Case #556
Title: US Pentagon planned a media campaign of dis-information
Summary: Washington D.C.: The (US) Pentagon is developing plans to provide news items, possibly even false ones, to foreign media organizations as part of a new effort to influence public sentiment and policy makers in both friendly and unfriendly countries, military officials said. The plan envisions a broad mission ranging from "black" campaigns that use disinformation and other covert activities to "white" public affairs that rely on truthful news releases. As of mid-February, 2002, the plans have not received final approval from the Bush administration. The military has long engaged in information warfare against hostile nations - for instance, by dropping leaflets and broadcasting messages into Afghanistan when it was still under Taliban rule. But it recently created the Office of Strategic Influence, which is proposing to broaden that mission into allied nations in the Middle East, Asia and even Western Europe. The office would assume a role traditionally led by civilian agencies, mainly the State Department. The small but well-financed Pentagon office, which was established shortly after the Sept. 11 terrorist attacks, was a response to concerns in the administration that the United States was losing public support overseas for its war on terrorism, particularly in Islamic countries.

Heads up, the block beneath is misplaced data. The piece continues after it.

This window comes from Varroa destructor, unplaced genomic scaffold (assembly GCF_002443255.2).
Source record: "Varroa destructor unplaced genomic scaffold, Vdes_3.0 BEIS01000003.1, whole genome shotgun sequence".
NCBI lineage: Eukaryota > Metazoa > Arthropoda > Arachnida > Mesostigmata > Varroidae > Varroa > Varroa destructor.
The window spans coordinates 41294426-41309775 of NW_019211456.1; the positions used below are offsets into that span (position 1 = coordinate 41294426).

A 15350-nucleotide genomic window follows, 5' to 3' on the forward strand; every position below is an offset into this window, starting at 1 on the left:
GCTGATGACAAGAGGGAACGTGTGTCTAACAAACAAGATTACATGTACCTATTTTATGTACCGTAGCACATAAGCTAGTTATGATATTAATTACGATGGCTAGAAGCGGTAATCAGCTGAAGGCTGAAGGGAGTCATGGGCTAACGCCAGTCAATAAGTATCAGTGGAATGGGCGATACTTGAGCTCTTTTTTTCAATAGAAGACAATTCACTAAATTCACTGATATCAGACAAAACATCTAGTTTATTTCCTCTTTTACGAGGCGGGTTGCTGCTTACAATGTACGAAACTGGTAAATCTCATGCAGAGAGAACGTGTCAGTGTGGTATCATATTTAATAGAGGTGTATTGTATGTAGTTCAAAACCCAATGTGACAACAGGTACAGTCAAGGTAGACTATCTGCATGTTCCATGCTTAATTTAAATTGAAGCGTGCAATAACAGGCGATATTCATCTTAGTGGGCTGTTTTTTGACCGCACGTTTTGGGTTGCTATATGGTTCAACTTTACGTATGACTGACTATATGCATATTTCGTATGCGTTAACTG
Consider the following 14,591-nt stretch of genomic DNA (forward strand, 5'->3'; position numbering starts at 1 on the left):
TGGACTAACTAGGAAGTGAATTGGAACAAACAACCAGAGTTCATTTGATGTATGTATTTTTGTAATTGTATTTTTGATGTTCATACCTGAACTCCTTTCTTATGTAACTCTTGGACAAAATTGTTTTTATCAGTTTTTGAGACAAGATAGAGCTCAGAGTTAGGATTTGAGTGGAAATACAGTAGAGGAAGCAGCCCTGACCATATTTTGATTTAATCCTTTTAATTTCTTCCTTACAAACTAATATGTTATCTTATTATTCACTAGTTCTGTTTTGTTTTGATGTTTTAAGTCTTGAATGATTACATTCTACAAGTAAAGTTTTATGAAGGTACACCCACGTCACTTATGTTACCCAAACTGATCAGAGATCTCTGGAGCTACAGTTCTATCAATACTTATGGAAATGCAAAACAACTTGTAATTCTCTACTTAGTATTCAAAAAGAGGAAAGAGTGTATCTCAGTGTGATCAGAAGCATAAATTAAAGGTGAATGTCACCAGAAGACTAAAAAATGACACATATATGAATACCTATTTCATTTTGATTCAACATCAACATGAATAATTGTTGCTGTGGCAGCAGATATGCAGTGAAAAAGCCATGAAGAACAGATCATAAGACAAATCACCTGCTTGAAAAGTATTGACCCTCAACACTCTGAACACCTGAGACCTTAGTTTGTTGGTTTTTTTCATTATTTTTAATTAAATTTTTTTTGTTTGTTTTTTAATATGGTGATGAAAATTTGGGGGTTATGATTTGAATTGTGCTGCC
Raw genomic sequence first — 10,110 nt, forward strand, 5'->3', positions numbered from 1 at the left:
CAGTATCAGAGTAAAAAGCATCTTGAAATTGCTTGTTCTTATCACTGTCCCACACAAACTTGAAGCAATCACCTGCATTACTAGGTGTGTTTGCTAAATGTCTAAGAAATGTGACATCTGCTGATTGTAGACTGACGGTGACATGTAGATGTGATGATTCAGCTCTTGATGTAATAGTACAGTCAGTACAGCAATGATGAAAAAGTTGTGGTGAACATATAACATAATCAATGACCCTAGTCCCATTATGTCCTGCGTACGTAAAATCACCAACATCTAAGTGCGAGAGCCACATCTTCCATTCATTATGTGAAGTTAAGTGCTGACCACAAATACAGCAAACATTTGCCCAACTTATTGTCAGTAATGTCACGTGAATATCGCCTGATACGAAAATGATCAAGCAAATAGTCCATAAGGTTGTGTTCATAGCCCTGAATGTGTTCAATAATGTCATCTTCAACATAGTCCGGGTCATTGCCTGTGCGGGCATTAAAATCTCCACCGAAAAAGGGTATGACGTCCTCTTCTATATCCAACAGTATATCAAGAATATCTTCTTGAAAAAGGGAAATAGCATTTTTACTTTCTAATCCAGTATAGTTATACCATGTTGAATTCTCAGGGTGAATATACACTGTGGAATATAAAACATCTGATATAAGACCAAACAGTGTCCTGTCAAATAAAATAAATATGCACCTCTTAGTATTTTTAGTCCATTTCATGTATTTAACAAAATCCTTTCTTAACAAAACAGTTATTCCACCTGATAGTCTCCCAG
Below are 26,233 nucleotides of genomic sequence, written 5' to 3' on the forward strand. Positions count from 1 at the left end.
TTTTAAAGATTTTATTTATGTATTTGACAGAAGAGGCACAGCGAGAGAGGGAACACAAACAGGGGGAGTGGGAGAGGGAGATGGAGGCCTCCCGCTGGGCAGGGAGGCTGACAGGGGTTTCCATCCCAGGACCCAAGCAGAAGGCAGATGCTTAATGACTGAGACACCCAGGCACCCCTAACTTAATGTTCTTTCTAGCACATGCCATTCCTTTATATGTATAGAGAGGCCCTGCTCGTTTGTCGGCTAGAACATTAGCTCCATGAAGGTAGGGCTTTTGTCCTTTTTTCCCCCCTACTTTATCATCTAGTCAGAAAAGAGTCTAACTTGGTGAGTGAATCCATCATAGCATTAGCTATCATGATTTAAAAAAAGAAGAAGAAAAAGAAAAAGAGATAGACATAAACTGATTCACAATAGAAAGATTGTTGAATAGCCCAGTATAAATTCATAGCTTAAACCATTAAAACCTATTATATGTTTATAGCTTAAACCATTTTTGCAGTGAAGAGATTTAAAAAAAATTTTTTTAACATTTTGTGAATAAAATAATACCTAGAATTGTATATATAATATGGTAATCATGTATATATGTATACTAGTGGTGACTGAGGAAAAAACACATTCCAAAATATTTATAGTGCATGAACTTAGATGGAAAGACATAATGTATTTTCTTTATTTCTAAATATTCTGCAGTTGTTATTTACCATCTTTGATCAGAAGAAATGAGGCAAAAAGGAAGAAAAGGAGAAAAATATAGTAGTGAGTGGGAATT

Comments: The long-held US ideal of an open and truthful public media is greatly challenged by this article. Be careful what you read in the mainstream media is the moral and it's apparently applicable to any place in the world. A lesson for activists - the power of the press is significant in forming public opinion and therefore public actions. Use it and use it wisely.

Update, 4/02/02: After unintended public disclosure and an ensuing outcry, this planned was dropped (officially at least).
Location: US
Action: Other
Setting: Developed World
Extent of Action: International
Categories: Other
Year(s): 2002
Outcome failed (but potentially successful in other circumstances)
Source: The New York Times, February 19, 2002
Prepared By: sl, 4/02
Rating: 1